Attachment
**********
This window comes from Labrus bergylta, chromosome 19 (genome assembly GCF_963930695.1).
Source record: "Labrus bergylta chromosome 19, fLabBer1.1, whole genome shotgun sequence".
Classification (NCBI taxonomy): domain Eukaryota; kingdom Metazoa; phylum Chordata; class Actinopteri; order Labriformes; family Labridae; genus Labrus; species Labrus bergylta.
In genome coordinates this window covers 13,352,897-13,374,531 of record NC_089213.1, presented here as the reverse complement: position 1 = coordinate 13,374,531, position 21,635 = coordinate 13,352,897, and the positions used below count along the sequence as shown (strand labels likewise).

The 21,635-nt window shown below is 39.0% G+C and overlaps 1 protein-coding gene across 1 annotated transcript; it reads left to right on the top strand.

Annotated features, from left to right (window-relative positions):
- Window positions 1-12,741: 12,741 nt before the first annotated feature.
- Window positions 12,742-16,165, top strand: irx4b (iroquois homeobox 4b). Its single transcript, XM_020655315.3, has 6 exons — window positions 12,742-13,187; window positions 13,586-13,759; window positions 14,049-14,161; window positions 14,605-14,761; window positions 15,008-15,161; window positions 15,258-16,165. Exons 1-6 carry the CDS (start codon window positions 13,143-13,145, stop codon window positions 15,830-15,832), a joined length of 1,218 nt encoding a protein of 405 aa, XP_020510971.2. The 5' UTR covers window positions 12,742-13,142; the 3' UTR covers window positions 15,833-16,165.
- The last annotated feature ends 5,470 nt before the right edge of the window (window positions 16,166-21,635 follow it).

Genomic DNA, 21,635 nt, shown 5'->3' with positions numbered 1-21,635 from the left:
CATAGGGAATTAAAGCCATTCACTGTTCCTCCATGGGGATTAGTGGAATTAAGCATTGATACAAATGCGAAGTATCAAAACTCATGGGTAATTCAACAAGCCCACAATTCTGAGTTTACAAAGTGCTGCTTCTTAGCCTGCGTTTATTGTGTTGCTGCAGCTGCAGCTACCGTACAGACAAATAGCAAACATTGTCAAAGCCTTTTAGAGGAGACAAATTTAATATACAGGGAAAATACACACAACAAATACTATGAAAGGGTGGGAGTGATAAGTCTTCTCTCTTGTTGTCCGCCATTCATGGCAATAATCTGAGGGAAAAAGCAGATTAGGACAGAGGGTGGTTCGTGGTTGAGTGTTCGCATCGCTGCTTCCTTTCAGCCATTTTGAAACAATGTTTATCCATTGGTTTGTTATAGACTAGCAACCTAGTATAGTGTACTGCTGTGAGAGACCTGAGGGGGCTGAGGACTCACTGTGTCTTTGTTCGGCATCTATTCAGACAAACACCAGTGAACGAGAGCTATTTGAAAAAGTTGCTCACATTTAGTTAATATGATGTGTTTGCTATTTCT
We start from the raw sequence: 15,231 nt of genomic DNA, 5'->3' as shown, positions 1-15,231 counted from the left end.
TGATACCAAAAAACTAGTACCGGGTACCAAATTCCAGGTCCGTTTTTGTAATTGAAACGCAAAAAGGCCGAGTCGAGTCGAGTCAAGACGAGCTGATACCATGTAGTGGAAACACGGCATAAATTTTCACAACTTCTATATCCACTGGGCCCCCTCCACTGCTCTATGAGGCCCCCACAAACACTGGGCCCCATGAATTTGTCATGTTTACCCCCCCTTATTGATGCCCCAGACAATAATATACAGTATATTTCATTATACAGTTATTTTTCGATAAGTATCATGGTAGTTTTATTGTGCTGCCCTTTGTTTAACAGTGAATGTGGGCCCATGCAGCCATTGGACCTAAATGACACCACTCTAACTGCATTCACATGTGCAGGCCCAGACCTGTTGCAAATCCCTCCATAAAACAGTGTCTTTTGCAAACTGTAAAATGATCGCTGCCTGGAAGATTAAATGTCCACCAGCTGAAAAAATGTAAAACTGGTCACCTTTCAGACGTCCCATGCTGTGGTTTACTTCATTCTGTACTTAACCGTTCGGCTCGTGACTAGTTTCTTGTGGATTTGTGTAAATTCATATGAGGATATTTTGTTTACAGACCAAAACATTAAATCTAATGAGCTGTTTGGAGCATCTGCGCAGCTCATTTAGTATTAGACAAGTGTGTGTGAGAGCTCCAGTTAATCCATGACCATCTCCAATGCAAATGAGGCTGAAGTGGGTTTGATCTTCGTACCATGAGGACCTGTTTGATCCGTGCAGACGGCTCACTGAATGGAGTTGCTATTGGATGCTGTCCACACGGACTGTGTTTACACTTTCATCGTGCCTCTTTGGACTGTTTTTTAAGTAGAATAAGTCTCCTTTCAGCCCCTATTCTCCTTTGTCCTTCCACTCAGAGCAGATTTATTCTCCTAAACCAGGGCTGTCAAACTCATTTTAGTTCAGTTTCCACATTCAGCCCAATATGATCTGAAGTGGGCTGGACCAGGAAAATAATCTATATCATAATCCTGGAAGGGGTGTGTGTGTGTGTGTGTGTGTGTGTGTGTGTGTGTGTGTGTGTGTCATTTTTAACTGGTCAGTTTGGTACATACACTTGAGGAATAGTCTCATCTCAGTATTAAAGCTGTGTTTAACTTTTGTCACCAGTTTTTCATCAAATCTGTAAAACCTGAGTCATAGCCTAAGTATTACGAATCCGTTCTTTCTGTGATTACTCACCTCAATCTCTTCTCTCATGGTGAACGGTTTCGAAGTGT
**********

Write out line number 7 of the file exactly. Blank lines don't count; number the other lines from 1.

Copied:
- Window positions 1-12,741: 12,741 nt before the first annotated feature.